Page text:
Fifth Corporate Manslaughter Prosecution in Progress

As reported on the 21st February 2013

The manager of a coal mine in South Wales where four men died after it flooded has been charged with gross negligence manslaughter, the Crown Prosecution Service has announced.

This is the fifth prosecution to be brought under the Corporate Manslaughter and Corporate Homicide Act 2007 since the legislation was introduced and the manager of the mine, Malcolm Fyfield, is also facing charges on four counts of Gross Negligence Manslaughter.

Malcolm Fyfield, 57, is accused over the deaths at the Gleision mine, in the Swansea valley, in September 2011. MNS Mining Limited, which owned the mine, has been summonsed to face four charges of corporate manslaughter.

The Crown Prosecution Service has alleged that the way in which the activities at the site were managed by the senior management resulted in the company’s failure to ensure a safe system of work, and it is alleged that this failure amounts to a gross breach of a duty of care owed by the company to the miners which ultimately caused the deaths of the four workers. Malcolm McHaffie, deputy head of special crime at the CPS, said: “The deaths of four miners at the Gleision coalmine in September 2011 devastated the local Welsh mining community”.

He went on to say: “We have concluded there is sufficient evidence for a realistic prospect of conviction and that it is in the public interest to charge mine manager Malcolm Fyfield with four counts of gross negligence manslaughter”.

Fyfield was employed as mine manager by MNS Mining Ltd and it is alleged that he caused the deaths of four miners by mining into old, flooded mine workings in breach of health and safety regulations. In doing so the prosecution alleges he was grossly negligent.

Prior to this, another company in Norfolk become the subject of the fourth prosecution under the Corporate Manslaughter and Corporate Homicide Act 2007.

The organisation has been charged with corporate manslaughter following the death of a twenty-six-year-old worker, Grzegorz Pieton, who died from an electric shock whilst working for Belmont Nursery when the metal hydraulic trailer he was towing touched an overhead power line at its Belmont Nursery site in July 2010.

The organisation, PS & JE Ward Ltd, faces charges of corporate manslaughter and also of breaching Section 2(1) of the Health and Safety at Work etc. Act 1974, for failing to ensure the safety of its employees.

The common threads in all of these Corporate Manslaughter cases are:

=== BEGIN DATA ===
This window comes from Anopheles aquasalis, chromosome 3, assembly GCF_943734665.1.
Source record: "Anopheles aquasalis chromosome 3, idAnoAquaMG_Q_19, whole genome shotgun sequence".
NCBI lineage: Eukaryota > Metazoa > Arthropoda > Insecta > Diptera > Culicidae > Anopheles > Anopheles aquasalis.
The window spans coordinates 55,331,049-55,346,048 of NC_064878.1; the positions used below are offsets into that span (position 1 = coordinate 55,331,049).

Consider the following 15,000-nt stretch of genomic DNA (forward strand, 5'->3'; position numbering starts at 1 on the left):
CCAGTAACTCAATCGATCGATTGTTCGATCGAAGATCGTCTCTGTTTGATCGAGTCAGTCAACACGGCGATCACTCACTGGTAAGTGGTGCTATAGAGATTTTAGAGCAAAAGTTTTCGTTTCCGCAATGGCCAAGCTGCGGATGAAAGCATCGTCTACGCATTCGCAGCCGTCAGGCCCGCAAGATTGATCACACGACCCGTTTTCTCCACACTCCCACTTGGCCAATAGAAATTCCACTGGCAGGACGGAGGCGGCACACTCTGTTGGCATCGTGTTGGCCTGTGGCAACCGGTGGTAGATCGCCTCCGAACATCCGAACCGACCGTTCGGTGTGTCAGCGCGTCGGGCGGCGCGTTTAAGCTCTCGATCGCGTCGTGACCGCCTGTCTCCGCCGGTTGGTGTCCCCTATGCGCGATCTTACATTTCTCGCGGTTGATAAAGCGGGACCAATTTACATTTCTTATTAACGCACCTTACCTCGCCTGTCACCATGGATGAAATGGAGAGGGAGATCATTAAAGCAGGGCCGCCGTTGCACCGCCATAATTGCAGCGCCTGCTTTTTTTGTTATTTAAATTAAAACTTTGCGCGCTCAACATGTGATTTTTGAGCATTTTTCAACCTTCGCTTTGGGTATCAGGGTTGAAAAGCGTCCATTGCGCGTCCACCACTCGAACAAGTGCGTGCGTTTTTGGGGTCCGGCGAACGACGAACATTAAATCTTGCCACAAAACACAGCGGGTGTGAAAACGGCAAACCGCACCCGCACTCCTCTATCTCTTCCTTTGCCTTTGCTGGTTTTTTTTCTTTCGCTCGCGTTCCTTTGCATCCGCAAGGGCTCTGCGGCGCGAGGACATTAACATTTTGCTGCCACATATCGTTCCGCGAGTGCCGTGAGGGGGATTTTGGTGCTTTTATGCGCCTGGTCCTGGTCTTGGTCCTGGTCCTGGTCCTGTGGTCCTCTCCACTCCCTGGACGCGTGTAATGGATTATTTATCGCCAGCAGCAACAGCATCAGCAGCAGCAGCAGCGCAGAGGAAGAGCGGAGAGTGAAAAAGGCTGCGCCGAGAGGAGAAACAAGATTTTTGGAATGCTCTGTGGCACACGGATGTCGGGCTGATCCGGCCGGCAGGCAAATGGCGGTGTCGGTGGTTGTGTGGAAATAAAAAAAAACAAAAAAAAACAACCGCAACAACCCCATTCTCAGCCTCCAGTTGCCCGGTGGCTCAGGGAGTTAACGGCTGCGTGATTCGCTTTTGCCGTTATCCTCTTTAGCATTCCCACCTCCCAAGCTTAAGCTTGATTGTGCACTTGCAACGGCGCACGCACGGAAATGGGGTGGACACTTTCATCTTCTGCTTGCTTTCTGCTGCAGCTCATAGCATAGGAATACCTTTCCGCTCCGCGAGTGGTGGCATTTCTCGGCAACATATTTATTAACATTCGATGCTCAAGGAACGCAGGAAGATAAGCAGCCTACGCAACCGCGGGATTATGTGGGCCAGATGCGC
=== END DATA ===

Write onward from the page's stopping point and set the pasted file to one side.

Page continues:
1. Staff were working in areas or situations known to be dangerous.
2. There was a breach of the duty of care owed to the deceased by the organisation.
3. This breach resulted in the unnecessary loss of life.
In short, it was a clear failure to assess and manage the risk properly that has led to these prosecutions by the organisation and it’s senior management, which resulted in the company’s failure to ensure a safe system of
So how does this affect you in relation to use of force training or operations?
1. In many cases there are little or no risk assessments that underpin any operational use of force or training provision.
2. If there are any risk assessments, these are normally locally produced documents that relate more to behavioural management processes as opposed to activity management (which is what risk assessments are generally supposed to be undertaken for).
3. These ‘risk assessments’ have normally been completed by individuals who have received no formal risk assessment training and therefore have had no formal assessment in undertaking or completing risk assessments, and;
4. The completed ‘risk assessment’ (done by people who are not competent or qualified to do them) are ‘accepted’ by management who sometimes do not check them because they are actually not qualified to assess whether the risk assessment is competently done or not because – yes you guessed it – they haven’t had any training either!
Risk Assessment Not Worth The Paper It’s Written On
In short the so-called ‘risk-assessment’ isn’t worth the paper it’s written on and the whole process is flawed leaving the organisation wide open to prosecution. What a recipe for disaster!
Think about it, do you think that you would be allowed to take your driving test with a driving examiner who hadn’t been formally trained as a driving examiner and who didn’t pass a formal driving examiners course or hold a full driving license?
Not a chance! Yet there are people out there, maybe even you, who are expected to assess risk – sometimes even very serious risk and hazardous activity that can lead to death – without any formal training.
It is worth noting that all of our trainer courses (including our BTEC Level 3 Restraint Instructor Award Course and our BTEC Level 3 Self-Defence Trainer Award Course) are underpinned by a suitable and sufficient assessment of risk.
Mark Dawes
Director, NFPS Ltd.